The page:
Nicholas Goldberg: Remember when we thought George W. Bush was the worst president ever?

20 years ago next month, President George W. Bush stood before the United Nations and warned that Saddam Hussein’s Iraq was a “grave and growing threat” and six months later set the stage for an invasion based on false assumptions about super-destructive weapons and Weapons based alleged links to the September 11 attacks.

The war eventually killed 4,500 Americans and more than 100,000 Iraqis and cost the United States $800 billion, according to the Council on Foreign Relations.

I’ve been thinking about Bush’s legacy because I saw a half-priced book in a local bookstore, subtitled How the Bush Administration Brought America to Iraq, in a dumpster and realized that, frankly, no one else had it Interested. At least not in this country. Too much has happened in the past two decades.

Stipple style portrait illustration by Nicholas Goldberg

opinion columnist

Nicholas Goldberg

Nicholas Goldberg was the editorial page editor for 11 years and is a former editor of the Op-Ed page and the Sunday Opinion column.

Do you remember the Bush years? At the time, many considered him the most terrifying president of all time. I distinctly remember the cover of Rolling Stone in May 2006. Bush was drawn sitting on a stool with a jester’s hat and a goofy expression on his face, and the headline read, “Worst President in History?”

Democrats felt a particular revulsion for this immature scion of a legitimate political family and for the moral failings of his administration. The embrace of torture, for example. The offshore prison at Guantanamo where suspects were (and still are) held without trial. The unnecessary war with Iraq that has tarnished America’s reputation around the world.

Back then, Bush was compared to the least successful presidents in history: James Buchanan, Franklin Pierce, Richard Nixon.

But those times are over. It’s more common these days to say that Bush is a surprisingly talented painter, even a charming dinner companion. He’s a friend of Michelle Obama’s — “I love him more than anything,” she said — and if she likes him, why shouldn’t we? His approval ratings have recovered dramatically, going from a lethargic 33% positive when he left office to a robust 61% positive in 2018, according to a CNN poll. For a Republican, he’s beginning to look refreshingly rational and reasonable.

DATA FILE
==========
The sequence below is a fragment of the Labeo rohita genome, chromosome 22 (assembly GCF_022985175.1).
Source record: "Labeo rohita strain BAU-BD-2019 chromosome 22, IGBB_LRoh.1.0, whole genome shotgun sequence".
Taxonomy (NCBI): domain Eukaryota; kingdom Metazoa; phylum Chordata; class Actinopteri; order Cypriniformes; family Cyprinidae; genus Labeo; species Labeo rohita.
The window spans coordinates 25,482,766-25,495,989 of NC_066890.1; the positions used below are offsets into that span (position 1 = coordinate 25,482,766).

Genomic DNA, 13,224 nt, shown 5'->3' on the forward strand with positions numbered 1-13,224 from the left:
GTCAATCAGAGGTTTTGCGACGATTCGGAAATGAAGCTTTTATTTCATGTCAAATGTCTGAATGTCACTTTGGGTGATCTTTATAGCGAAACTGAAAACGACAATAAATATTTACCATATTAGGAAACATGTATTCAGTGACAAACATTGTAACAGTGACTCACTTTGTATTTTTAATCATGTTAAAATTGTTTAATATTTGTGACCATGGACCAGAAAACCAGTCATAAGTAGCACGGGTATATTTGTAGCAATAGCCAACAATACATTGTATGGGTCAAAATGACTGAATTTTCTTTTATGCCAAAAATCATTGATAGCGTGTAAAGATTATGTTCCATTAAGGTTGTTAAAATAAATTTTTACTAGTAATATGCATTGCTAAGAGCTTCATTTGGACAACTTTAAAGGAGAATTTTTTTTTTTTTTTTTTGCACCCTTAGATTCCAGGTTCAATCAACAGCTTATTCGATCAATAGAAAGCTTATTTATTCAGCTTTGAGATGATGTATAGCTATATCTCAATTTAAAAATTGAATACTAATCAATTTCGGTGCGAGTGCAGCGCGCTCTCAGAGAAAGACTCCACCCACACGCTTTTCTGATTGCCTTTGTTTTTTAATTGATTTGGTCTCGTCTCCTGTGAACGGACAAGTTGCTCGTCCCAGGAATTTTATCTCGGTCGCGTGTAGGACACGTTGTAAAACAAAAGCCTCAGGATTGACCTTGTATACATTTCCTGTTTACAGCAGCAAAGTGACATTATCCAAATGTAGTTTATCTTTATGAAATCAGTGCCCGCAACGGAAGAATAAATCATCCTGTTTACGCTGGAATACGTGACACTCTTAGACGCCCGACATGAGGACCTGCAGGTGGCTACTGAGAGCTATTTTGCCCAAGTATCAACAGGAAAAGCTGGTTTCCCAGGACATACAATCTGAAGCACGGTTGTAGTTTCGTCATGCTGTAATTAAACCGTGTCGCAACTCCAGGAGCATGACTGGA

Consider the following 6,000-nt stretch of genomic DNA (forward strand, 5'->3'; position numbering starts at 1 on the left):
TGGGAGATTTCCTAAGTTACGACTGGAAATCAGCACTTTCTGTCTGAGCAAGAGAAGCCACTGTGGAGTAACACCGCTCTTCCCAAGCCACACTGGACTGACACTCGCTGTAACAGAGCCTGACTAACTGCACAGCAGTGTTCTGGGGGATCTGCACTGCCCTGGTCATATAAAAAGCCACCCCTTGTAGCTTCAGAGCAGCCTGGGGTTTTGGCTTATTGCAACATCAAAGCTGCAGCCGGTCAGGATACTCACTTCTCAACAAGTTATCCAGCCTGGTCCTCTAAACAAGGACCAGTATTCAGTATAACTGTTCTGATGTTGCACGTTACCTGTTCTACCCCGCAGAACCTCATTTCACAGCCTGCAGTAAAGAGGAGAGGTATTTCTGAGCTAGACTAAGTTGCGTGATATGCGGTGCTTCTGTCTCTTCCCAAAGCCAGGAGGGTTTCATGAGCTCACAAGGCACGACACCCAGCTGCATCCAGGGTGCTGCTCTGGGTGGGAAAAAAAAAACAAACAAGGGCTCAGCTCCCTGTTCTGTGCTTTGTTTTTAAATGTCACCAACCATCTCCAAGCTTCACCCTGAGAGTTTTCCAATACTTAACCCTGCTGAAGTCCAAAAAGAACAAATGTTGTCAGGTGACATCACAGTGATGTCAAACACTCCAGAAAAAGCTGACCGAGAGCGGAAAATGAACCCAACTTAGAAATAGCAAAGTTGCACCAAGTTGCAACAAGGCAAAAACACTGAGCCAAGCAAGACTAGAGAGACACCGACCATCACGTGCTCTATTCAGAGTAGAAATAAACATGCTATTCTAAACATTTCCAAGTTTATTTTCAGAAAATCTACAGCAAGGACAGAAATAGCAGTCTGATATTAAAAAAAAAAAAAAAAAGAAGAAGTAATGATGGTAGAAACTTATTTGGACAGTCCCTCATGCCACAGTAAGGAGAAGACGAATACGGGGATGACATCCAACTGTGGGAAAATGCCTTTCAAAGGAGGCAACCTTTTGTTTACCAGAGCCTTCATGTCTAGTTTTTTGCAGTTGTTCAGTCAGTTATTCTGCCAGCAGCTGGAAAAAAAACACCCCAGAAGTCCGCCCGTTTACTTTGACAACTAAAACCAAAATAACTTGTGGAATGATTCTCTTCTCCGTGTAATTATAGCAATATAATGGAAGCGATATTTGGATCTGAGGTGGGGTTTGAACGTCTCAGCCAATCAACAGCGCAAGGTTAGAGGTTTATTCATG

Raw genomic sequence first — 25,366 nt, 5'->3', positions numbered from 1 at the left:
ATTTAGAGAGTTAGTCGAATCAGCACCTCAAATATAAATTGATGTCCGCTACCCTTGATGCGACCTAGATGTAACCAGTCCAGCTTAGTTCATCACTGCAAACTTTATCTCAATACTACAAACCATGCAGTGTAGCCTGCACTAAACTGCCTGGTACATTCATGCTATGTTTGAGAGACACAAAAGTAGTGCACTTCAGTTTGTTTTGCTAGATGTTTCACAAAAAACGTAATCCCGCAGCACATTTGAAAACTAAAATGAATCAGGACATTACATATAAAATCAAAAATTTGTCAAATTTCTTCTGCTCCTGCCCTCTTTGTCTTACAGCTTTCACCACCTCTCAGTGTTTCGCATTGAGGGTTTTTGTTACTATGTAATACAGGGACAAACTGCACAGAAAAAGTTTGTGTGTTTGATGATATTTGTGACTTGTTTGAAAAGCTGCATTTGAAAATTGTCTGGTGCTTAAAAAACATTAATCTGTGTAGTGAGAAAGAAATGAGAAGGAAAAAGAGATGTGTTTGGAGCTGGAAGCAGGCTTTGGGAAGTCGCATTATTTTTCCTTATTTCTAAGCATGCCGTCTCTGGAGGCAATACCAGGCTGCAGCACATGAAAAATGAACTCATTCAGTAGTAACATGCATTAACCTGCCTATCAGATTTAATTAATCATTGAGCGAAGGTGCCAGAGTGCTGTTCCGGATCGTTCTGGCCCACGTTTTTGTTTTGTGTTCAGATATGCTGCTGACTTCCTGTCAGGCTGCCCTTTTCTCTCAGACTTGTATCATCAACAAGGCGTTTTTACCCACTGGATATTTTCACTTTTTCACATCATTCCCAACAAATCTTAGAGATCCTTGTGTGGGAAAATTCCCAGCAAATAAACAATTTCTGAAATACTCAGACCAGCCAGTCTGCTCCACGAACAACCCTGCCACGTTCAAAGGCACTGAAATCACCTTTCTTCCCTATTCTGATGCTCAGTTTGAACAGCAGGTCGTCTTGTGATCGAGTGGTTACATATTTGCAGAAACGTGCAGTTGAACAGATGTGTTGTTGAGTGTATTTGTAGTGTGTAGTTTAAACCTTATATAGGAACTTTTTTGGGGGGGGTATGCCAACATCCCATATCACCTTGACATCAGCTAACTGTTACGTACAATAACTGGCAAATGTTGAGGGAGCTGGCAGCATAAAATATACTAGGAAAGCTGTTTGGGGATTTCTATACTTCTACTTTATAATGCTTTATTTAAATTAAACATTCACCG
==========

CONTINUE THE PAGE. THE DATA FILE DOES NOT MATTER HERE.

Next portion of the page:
How did this happen?

Well, part of this is obviously due to the passage of time healing all favorability ratings. Nixon, ousted during the Watergate scandal, was more popular when he died in 1994 than when he resigned 20 years earlier. Bill Clinton rebounded from his Lewinsky lows. Americans quickly forget their history. Sufficient for the day is its evil, as the Bible says.

But the main thing that happened, I’m afraid, was that someone even worse and more frightening emerged: Donald Trump, a president who was so completely on the edge that Bush looked almost okay in the rearview mirror.

Yes, it was Bush, not Trump, who signed the Patriot Act and battered Hurricane Katrina and presided over the onset of the Great Recession and advocated for Social Security privatization. He was the dope who praised Americans who “worked hard to feed your family” and asked, “Are your children studying?” and then ventured to claim he had been “misunderstood.” His policies resulted in many more deaths than Trump’s.

But at the end of the day, I think there is a meaningful difference between the wrongs done by Bush and those that can be attributed to Trump, who really was the worst president for my money, quite possibly my life.

Trump wasn’t just any bad president.

What disqualified Trump was not his guidelines or even his beliefs, as far as he had any. It was his character. He is a dishonest, anti-democratic, twice indicted demagogue, a corrupt and irresponsible unprincipled man who could not rise above his own obsession with self-enrichment, self-aggrandizement and a place in the spotlight.

His refusal to accept the 2020 election results showed Trump’s lack of respect for American institutions and the rule of law.

Bush made many mistakes and his policies did much damage (especially if you were, say, an inmate in Abu Ghraib prison). But I never believed that he would put his own claim to power ahead of America’s best interests.

I hate having to make such terrible moral distinctions. Perhaps such exercises are better left to the philosophers.

But the differences are important.

As much as I disliked Bush and strongly disagreed with Liz Cheney, and as appalled by so many GOP positions, I look forward to the day when my political opponents are not ruthless norm-breakers or coup instigators.

I look forward to the day when we can once again argue about the issues with non-crazy, non-Trumpist Republicans.

In the meantime, the priority for now and for the foreseeable future must be to wrest control of this party from the dangerous hands of Donald Trump and prevent him and his supporters from returning to power, because that would be disastrous for the United States States, their reputation, their prosperity and its peace and security.

I’m not saying I want to bring back George W. Bush or anyone like him. I’m just saying that Donald Trump is a special case and poses a unique threat.

@Nick_Goldberg Nicholas Goldberg: Remember when we thought George W. Bush was the worst president ever?

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